//Render the quads by texture
for(int t=0; t

 
Erik Faye-Lund

April 09, 2005, 01:40 PM

okay, first of all... as far as i know, nearly no current hardware actually support quads. the driver will have to triangulage the data itself. in cpu. so, this might cause SOME of the way too low fps you're having to begin with... i also suspect that your hardware don't support 32bit indices. try reducing them to 16bit. also... is the glBufferDataARB()-call done on a pr frame base? if so, you should use the GL_DYNAMIC_DRAW-flag or something instead... i know that none of my points here are directly related to your question, but hey ;)

 
Reedbeta

April 09, 2005, 01:57 PM

I can't think of very many things that could be wrong here...

Is it necessary to upload the index data each frame? Is the index data changing? If not, upload it just once, with the vertex data; if it's changing, maybe you shouldn't use GL_STATIC_DRAW_ARB (although I don't yet know of a driver that actually pays attention to the usage parameter).

Also, if your terrain is less than 65536 vertices, you might try using GL_UNSIGNED_SHORT indices and see if this makes a difference.

 
Reedbeta

April 09, 2005, 02:00 PM

Eric brings up a good point - you could also reduce number of indices you need to send by ~50% using triangle strips instead of quads. (Quads require 2 indices per triangle on average, while triangle strips need only 1.)

 
Chad Austin

April 09, 2005, 02:15 PM

For what it's worth, the VBO test in GLScry (http://aegisknight.org/glscry) with a GF4MX on Linux shows that buffers designated with the READ flags are about four times slower for drawing than the others. But I've never seen a difference between STATIC and DYNAMIC...

 
telak

April 09, 2005, 03:01 PM

Thanks for the replies, guys. I'll get to the bottom of this one day!

okay, first of all... as far as i know, nearly no current hardware actually support quads. the driver will have to triangulage the data itself. in cpu. so, this might cause SOME of the way too low fps you're having to begin with... i also suspect that your hardware don't support 32bit indices. try reducing them to 16bit. also... is the glBufferDataARB()-call done on a pr frame base? if so, you should use the GL_DYNAMIC_DRAW-flag or something instead... i know that none of my points here are directly related to your question, but hey ;)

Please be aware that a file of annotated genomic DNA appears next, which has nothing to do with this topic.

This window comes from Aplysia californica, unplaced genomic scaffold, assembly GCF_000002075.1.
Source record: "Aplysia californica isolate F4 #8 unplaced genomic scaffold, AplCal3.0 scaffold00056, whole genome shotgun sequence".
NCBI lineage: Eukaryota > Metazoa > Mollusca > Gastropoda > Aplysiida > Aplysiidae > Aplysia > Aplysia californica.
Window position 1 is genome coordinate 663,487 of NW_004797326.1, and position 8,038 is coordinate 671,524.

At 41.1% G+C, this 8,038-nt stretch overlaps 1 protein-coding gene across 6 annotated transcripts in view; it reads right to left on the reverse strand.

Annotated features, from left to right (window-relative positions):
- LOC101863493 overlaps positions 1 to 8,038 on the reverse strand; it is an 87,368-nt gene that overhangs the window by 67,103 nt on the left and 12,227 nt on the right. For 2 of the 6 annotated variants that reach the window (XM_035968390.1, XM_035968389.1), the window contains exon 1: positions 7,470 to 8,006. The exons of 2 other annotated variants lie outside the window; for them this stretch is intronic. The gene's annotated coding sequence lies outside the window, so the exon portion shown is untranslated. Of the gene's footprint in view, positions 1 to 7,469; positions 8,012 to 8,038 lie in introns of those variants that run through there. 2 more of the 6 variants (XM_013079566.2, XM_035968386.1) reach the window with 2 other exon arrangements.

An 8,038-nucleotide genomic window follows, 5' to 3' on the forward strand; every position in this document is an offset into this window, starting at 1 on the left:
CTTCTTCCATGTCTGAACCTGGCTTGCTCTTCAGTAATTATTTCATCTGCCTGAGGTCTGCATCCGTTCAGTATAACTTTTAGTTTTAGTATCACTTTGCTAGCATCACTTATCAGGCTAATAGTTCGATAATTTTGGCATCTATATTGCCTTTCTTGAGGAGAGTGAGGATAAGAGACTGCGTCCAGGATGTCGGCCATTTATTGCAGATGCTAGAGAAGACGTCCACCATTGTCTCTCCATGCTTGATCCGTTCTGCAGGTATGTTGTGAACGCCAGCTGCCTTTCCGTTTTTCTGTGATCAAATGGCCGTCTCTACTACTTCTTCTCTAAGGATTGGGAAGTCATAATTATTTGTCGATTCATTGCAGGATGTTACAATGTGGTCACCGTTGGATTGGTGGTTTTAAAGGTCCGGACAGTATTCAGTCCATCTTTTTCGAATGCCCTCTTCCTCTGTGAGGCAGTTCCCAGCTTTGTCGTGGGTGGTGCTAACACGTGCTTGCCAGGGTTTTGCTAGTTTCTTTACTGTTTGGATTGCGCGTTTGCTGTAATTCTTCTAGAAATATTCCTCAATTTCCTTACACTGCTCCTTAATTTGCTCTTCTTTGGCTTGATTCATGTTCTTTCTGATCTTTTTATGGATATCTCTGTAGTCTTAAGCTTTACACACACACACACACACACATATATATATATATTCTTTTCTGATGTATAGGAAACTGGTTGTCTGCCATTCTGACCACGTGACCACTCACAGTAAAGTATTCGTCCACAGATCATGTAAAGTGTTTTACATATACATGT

All right, I've now changed it to use GL_DYNAMIC_DRAW instead. It hasn't made any difference, but I'll leave it in just in case it does in future. ;)

I'm not sure about using triangle strips instead of quads. Wouldn't I have to join together non-adjacent mesh tiles with degenerate tris? Since I'm sorting the mesh by texture, a lot of non-adjacent tiles have to be drawn: in fact, I'd probably need a degenerate triangle for almost every tile. Would this still be quicker than using quads?

As for converting the index array to shorts: my 320x320 mesh has 409600 indices, so it won't fit. Even if I use tristrips, it'll be over 204800. I could split it up into, say, 8 arrays of 51200 indices each: but then the glBindTexture()-glDrawRangeElements() cycle would have to be called 800% as many times as it's being called now! Again, the question is, on balance, would any speed-up from using shorts instead of longs be enough to offset this disadvantage?